• Figure_S5.png - regression analysis on carbon values in Ruppells griffon vultures (RPV) feather subsets sampled in Serengeti National Park (SER)

  • Figure_S6.png - regression analysis on nitrogen values in African white-backed vultures (AWB) feather subsets sampled in Serengeti National Park (SER)

  • Figure_S7.png - regression analysis on nitrogen values in Ruppells griffon vultures (RPV) feather subsets sampled in Serengeti National Park (SER)

  • Figure_S8.png - regression analysis on sulfur values in African white-backed vultures (AWB) feather subsets sampled in Serengeti National Park (SER)

  • Figure_S9.png - regression analysis on sulfur values in Ruppells griffon vultures (RPV) feather subsets sampled in Serengeti National Park (SER)

  • Figure_S10.png - regression analysis on carbon values in African white-backed vultures (AWB) feather subsets sampled in Selous Game Reserve (SGR)

  • Figure_S11.png - regression analysis on nitrogen values in African white-backed vultures (AWB) feather subsets sampled in Selous Game Reserve (SGR)

  • Figure_S12.png - regression analysis on sulfur values in African white-backed vultures (AWB) feather subsets sampled in Selous Game Reserve (SGR)

  • Figure_S13.png - categorised absolute counts for common ungulates Serengeti National Park

  • Figure_S14.png - categorised absolute counts for common ungulates Selous Game Reserve

  • Figure_S15.png - normality of residuals check for linear models with carbon as response

  • Figure_S16.png - normality of residuals check for linear models with nitrogen as response

  • Figure_S17.png - normality of residuals check for linear models with sulfur as response

  • Figure_S18.png - posterior probability of proportion of browser/grazer in African white-backed vulture blood

  • Figure_S19.png - posterior probability of proportion of browser/grazer in African white-backed vulture feathers

  • Figure_S20.png - posterior probability of proportion of browser/grazer in Ruppells griffon vulture blood

  • Figure_S21.png - posterior probability of proportion of browser/grazer in Ruppells griffon vulture feathers

  • Figure_S22.png - regression analysis on carbon values in proximal feather barbs vs. Carbon:Nitrogen ratios in the same

  • Figure_S23.png - regression analysis on carbon values in basal feather barbs vs. Carbon:Nitrogen ratios in the same

2. Relationship between files, if important: follow R Script

3. Additional related data collected that was not included in the current data package:n/a

4. Are there multiple versions of the dataset? no

A. If yes, name of file(s) that was updated: n/a
i. Why was the file updated? n/a
ii. When was the file updated? n/a

METHODOLOGICAL INFORMATION

1. Description of methods used for collection/generation of data:

Noose lines, which are smooth fishing line (1.70 mm thick|300lb strength) loosely tied into retractable circles along a ~1m parachute rope making a line frame, two-line frames were laid loosely around provisioned or natural bait (where available) and pegged to the ground by 3-inch x 3mm metal pegs. Traps were set as early as 0730hrs before peak vulture food search effort which ranges between 0800hrs and 1200hrs, we then retreated 50m to 60m from trap sites to observe vulture activity (Watson & Watson, 1985). Captured vultures were processed and released.

Carcass tissue from dead ungulates was opportunistically collected within protected areas and stored in ethanol filled 1.5ml eppendorf tubes.

Established transects under the Serengeti Biodiversity Programme in Serengeti National Park and Census data for Selous Game Reserve 2018/2019 from TAWIRI were used to estimate ungulate counts.

All capture and carcass geographic coordinates were recorded with GPS.

2. Methods for processing the data:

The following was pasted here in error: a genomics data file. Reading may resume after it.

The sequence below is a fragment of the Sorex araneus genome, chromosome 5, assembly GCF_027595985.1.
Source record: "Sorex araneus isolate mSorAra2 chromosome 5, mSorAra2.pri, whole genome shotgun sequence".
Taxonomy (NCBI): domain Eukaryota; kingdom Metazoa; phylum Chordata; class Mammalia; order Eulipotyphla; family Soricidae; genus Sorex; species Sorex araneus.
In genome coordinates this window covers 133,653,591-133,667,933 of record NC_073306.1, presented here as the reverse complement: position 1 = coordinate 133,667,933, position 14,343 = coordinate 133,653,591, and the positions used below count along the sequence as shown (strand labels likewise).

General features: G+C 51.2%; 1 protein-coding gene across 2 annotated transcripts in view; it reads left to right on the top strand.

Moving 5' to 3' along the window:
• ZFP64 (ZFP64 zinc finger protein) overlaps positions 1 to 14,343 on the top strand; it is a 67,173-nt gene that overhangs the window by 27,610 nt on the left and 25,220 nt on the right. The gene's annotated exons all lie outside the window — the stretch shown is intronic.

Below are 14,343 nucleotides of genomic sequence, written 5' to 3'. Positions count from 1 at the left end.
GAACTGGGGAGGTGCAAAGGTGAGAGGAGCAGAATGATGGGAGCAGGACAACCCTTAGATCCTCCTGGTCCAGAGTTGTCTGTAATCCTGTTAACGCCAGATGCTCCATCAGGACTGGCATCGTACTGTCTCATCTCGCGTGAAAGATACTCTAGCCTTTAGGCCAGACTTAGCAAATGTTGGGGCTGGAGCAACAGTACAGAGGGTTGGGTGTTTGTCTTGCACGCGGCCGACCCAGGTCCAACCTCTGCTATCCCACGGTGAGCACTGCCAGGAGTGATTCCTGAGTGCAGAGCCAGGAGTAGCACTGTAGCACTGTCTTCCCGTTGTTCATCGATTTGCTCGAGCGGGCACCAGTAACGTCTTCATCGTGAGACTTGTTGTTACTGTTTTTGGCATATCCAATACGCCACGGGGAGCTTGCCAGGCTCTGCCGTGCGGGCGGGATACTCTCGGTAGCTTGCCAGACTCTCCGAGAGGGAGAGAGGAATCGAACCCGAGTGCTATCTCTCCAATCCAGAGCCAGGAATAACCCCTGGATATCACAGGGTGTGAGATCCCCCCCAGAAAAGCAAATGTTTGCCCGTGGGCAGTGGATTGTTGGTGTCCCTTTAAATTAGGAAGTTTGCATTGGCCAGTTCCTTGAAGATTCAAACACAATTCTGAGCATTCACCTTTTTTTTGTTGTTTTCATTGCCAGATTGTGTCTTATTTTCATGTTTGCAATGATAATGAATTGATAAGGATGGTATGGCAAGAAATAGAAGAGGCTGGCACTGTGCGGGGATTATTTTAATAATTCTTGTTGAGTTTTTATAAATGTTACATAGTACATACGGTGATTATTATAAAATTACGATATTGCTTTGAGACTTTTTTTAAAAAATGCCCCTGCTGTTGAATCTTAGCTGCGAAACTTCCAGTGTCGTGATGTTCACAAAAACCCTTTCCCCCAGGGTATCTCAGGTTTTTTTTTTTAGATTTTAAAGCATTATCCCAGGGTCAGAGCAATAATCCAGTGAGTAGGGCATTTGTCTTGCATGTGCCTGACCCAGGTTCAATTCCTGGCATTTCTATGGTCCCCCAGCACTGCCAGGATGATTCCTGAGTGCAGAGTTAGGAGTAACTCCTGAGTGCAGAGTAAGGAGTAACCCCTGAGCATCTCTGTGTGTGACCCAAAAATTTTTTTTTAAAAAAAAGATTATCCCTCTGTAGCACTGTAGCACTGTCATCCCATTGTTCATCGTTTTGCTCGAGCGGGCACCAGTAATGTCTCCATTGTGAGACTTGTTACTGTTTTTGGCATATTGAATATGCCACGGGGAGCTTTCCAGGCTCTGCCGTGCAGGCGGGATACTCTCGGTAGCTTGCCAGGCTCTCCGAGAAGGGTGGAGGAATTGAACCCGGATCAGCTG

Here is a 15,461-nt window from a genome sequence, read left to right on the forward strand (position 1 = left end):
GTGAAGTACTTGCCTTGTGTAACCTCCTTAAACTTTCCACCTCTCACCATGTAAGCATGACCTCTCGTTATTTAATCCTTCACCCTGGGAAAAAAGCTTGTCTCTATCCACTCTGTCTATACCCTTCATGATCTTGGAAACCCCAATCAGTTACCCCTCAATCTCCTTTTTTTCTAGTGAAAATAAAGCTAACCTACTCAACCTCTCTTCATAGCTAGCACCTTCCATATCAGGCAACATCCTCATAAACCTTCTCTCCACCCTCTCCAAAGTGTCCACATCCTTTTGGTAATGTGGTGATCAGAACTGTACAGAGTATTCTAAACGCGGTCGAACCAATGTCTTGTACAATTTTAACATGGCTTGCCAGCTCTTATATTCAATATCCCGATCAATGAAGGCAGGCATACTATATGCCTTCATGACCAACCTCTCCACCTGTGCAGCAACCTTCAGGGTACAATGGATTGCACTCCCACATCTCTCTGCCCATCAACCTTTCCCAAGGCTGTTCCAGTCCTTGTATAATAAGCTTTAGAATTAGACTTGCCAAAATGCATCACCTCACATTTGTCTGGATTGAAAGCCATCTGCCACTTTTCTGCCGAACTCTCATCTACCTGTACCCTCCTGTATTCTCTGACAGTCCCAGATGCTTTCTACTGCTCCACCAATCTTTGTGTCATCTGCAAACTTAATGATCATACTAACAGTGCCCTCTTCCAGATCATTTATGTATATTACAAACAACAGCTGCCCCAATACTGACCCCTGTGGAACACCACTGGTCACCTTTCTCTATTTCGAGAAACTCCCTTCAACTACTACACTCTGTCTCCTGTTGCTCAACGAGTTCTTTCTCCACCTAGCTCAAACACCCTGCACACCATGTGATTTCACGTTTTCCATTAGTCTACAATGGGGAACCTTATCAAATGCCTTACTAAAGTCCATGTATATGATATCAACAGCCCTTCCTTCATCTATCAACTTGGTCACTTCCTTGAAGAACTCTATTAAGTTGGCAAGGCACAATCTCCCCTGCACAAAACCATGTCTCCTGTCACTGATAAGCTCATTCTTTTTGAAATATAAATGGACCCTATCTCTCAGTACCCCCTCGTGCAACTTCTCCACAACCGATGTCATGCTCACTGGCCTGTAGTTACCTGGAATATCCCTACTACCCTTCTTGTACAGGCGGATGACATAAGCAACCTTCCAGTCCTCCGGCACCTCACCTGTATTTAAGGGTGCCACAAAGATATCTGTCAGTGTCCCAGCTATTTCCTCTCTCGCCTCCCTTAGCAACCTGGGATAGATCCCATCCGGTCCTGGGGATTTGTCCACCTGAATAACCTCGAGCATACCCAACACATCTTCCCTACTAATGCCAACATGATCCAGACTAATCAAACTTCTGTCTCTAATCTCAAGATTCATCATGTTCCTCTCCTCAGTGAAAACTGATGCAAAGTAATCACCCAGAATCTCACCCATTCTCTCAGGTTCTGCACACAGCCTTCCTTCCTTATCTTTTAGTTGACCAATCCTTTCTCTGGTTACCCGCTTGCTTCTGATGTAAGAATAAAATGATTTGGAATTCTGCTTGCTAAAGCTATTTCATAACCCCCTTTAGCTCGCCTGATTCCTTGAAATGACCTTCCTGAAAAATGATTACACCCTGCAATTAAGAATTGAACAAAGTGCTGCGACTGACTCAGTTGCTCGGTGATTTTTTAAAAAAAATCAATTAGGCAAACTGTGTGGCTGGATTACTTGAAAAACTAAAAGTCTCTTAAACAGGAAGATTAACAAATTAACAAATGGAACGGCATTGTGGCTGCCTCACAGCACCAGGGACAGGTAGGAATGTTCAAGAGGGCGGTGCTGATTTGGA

All samples were prepared and combusted in a PyroCube elemental analyzer (Elementar, Hanau, Germany) for d15N, d13C and d34S sequentially using an Elementar VisION IRMS at the NERC Life Sciences Mass Spectrometry Facility, East Kilbride, UK

3. Instrument- or software-specific information needed to interpret the data:

Stable isotope carbon, nitrogen and sulfur data were analysed in R Software version 4.0.4, for packages load R script.

4. Standards and calibration information, if appropriate: n/a

5. Environmental/experimental conditions: n/a

6. Describe any quality-assurance procedures performed on the data: n/a

7. People involved with sample collection, processing, analysis and/or submission:

  • Joseph Masoy - Serengeti Biodiversity Programme

  • Patrick Mugisha - Serengeti Biodiversity Programme

  • Jason Newton - SUERC

  • Abdelkader Behdenna - Epigene Labs

  • Thomas Morrison - IBAHCM, University of Glasgow

  • Grant Hopcraft - IBAHCM, University of Glasgow

  • Linus Munishi - IBAHCM, University of Glasgow

  • Corinne Kendall - North Carolina Zoo, USA

DATA-SPECIFIC INFORMATION FOR: Main dataset [bf_iso_data.xlsx]

1. Number of variables:

2. Number of cases/rows:

3. Variable List:

  • Animal ID - animal ID

  • Date - date

  • Location - Protected area, Rukwa Game Reserve(RGR), Selous Game Reserve(SGR), Serengeti National Park(SER)

  • Season - climatic condition

  • Species - species of vulture caught

  • d13C - delta 13 Carbon per mill (‰)

  • d15N - delta 15 Nitrogen per mill (‰)

  • d34S - delta 34 Sulfur per mill (‰)

  • Tissue type - vulture tissue

  • T.subset - section of vulture feather or type

  • Weight - weight of vulture caught

  • Long - Longitude

  • Lat - Latitude

4. Missing data codes: depicted by symbol n/a

5. Specialized formats or other abbreviations used: n/a

Methods

Data was collected for 10 months as a masters research project. Gyps vulture, herbivore muscle tissue samples were collected from two protected areas Serengeti National Park and Selous Game Reserve in Tanzania. Samples were then processed for stable carbon, nitrogen and sulfur isotope analysis. Statistical analyses on stable isotope data, were carried out in R to inform Gyps vulture diet over space and time. 

Usage notes

Coordinates have been denatured by +0.5 degrees to preserve the integrity of the overall geographic distribution but ensure confidentiality.

Funding

University of Glasgow, Award: Karimjee Jivanjee Conservation Scholarship